THE TASK OF building Rabbi Lenny Levin’s sukkah is biblical. “You need to be able to read Hebrew and know which biblical characters go with which character,” said his wife, Margie Freeman.
For example, the corners labeled (in Hebrew) Abraham and Sarah go together. Isaac is paired with Rebecca, and Jacob is a center panel that’s matched up with two panels, one marked Rachel and the other labeled Leah.
The South Orange family, members of Kol Rina, has built this autumnal-themed sukkah every year since 1988. It was decorated this year with the assistance of daughter Rachel Levin.
“We really enjoy this holiday,” said Freeman, who likes to observe the birds through her sukkah’s lattice walls.
The Levins aren’t the only family that appreciates a creative sukkah. For the second year, Belinda Ehrlich has designed a “Charlie and the Chocolate Factory”-themed sukkah. The Ehrlich family belongs to Congregation Ahawas Achim B’nai Jacob & David in West Orange.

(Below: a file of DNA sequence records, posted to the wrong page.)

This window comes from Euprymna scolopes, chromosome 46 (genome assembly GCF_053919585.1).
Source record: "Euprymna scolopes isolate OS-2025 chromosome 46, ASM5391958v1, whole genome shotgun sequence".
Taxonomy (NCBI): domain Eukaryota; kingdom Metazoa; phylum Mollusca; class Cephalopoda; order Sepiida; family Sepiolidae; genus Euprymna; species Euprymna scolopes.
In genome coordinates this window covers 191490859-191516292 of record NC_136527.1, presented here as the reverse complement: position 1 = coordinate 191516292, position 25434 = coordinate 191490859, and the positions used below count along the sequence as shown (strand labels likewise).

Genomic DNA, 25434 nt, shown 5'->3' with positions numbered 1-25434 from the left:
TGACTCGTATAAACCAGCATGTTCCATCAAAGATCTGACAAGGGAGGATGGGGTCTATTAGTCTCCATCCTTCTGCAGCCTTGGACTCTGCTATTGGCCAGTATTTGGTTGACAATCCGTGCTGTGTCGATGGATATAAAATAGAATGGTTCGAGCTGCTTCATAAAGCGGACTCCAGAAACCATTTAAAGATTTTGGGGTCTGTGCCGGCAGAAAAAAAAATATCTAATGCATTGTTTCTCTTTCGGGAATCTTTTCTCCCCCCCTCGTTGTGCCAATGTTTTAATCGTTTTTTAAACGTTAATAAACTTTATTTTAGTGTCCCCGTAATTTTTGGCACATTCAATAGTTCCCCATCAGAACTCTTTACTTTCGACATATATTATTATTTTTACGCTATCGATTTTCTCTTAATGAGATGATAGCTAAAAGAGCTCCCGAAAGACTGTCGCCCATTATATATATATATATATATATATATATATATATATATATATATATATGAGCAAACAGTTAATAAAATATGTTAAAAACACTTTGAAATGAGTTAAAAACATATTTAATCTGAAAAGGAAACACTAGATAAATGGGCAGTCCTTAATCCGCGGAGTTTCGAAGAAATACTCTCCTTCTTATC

Ehrlich was moved to pay tribute to Gene Wilder, who played the quirky candy maker in the 1971 classic film, after his death in 2016. “The news of his death was like hearing that Willy Wonka himself had died,” she said.
She chose the theme in an effort “to hold onto a childhood favorite” that is also beloved by adults.
Real and fake candy adorn the sukkah walls and tables inside. There’s a single golden ticket posted on a wall and “fizzy lifting drinks” (aka seltzer) available for guests. Daughters Emma Ray and Sofi painted golden goose eggs — all good ones, of course.
As Wonka said in the movie, “A little nonsense now and then is relished by the wisest men.”